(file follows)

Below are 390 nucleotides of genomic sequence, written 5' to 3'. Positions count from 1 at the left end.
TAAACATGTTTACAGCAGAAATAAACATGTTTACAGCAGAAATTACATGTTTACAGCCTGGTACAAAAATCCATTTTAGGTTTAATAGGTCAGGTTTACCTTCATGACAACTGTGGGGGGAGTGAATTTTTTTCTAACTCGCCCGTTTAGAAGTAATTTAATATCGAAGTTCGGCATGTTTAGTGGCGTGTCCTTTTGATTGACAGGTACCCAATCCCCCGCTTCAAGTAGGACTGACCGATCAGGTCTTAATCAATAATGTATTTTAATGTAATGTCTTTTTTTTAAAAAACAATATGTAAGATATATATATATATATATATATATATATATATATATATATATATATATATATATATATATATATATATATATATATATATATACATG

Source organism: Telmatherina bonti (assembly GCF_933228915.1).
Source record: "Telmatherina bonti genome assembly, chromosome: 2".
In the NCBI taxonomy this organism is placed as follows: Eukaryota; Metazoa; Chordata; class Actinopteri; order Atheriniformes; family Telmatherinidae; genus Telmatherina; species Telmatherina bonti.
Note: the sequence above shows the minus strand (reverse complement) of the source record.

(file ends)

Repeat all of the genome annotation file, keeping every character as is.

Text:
Below are 390 nucleotides of genomic sequence, written 5' to 3'. Positions count from 1 at the left end.
TAAACATGTTTACAGCAGAAATAAACATGTTTACAGCAGAAATTACATGTTTACAGCCTGGTACAAAAATCCATTTTAGGTTTAATAGGTCAGGTTTACCTTCATGACAACTGTGGGGGGAGTGAATTTTTTTCTAACTCGCCCGTTTAGAAGTAATTTAATATCGAAGTTCGGCATGTTTAGTGGCGTGTCCTTTTGATTGACAGGTACCCAATCCCCCGCTTCAAGTAGGACTGACCGATCAGGTCTTAATCAATAATGTATTTTAATGTAATGTCTTTTTTTTAAAAAACAATATGTAAGATATATATATATATATATATATATATATATATATATATATATATATATATATATATATATATATATATATATATATATATATACATG

Source organism: Telmatherina bonti (assembly GCF_933228915.1).
Source record: "Telmatherina bonti genome assembly, chromosome: 2".
In the NCBI taxonomy this organism is placed as follows: Eukaryota; Metazoa; Chordata; class Actinopteri; order Atheriniformes; family Telmatherinidae; genus Telmatherina; species Telmatherina bonti.
Note: the sequence above shows the minus strand (reverse complement) of the source record.